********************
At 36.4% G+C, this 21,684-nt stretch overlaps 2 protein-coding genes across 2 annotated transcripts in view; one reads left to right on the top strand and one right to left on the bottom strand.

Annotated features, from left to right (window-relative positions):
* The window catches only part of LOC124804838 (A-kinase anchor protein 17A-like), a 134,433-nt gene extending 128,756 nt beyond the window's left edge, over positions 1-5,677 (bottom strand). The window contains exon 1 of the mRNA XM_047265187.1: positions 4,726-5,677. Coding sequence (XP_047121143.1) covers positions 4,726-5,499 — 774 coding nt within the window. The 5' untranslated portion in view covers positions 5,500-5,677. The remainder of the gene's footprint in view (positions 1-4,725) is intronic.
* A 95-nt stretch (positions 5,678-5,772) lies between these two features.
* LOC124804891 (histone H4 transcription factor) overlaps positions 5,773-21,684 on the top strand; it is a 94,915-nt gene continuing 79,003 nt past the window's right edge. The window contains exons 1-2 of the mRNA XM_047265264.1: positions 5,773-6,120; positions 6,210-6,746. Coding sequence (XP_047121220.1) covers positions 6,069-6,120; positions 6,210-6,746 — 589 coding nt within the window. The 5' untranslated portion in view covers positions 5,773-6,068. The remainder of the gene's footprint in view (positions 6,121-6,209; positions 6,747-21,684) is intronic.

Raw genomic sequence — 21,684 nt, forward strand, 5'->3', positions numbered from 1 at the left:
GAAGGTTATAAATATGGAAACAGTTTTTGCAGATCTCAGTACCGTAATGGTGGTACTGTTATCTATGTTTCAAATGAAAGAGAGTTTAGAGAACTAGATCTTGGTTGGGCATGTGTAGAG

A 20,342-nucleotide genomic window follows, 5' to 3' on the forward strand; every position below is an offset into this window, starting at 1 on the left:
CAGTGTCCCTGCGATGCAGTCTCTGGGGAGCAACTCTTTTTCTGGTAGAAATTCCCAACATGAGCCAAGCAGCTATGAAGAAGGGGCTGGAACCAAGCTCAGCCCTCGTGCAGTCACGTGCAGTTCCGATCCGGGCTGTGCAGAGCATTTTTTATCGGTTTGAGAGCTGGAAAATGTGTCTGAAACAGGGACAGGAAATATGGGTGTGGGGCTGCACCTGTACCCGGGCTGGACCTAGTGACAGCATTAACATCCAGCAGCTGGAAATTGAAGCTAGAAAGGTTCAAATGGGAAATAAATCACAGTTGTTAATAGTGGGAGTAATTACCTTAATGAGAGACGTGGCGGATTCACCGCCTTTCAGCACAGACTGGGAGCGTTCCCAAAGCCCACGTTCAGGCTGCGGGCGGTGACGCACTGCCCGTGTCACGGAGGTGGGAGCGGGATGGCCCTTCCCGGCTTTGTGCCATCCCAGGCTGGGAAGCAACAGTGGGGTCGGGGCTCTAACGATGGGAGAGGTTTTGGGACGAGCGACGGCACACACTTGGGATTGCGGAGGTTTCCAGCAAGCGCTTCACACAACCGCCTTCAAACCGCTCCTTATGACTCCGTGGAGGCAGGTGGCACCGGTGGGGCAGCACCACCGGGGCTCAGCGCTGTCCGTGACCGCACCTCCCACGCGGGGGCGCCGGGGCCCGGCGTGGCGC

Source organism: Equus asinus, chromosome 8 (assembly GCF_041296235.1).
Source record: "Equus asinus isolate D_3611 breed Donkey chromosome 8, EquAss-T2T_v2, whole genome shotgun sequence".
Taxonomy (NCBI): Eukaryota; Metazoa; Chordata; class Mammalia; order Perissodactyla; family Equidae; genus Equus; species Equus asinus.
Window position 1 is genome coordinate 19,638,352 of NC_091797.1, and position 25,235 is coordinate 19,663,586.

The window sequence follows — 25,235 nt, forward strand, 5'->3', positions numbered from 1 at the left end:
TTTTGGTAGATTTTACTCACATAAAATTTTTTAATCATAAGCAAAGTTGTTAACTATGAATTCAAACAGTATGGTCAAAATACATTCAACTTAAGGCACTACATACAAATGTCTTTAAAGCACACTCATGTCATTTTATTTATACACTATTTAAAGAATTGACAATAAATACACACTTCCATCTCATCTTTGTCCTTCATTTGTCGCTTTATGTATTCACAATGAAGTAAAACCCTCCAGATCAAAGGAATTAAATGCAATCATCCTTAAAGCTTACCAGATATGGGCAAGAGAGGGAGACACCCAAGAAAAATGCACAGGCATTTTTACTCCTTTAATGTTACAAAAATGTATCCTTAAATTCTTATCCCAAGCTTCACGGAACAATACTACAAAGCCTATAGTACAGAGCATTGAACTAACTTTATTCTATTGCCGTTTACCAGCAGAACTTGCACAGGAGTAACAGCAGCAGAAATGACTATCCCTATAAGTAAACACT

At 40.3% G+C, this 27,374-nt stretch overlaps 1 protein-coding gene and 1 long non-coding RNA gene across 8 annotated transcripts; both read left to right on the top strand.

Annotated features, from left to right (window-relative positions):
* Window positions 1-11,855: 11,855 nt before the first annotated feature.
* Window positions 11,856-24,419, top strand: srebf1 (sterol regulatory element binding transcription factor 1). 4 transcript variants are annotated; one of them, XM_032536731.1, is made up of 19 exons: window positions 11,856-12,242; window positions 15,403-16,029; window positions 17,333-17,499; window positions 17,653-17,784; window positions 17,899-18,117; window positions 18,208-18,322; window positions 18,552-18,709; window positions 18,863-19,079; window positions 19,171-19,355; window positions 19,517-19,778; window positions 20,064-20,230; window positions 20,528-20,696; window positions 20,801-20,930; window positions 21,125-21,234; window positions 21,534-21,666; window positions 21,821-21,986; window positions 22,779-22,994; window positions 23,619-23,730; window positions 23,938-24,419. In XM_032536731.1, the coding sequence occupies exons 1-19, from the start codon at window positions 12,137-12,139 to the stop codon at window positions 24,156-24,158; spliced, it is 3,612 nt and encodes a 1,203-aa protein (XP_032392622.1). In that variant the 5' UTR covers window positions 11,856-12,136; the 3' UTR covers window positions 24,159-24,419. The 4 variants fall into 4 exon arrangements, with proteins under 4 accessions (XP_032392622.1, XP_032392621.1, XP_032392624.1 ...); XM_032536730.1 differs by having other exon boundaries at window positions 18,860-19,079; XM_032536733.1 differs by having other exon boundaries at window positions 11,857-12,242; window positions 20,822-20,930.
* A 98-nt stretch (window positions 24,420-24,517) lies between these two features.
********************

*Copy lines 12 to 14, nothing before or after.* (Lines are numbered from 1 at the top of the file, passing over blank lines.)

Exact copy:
Taxonomy (NCBI): Eukaryota; Metazoa; Chordata; class Mammalia; order Perissodactyla; family Equidae; genus Equus; species Equus asinus.
Window position 1 is genome coordinate 19,638,352 of NC_091797.1, and position 25,235 is coordinate 19,663,586.

The window sequence follows — 25,235 nt, forward strand, 5'->3', positions numbered from 1 at the left end: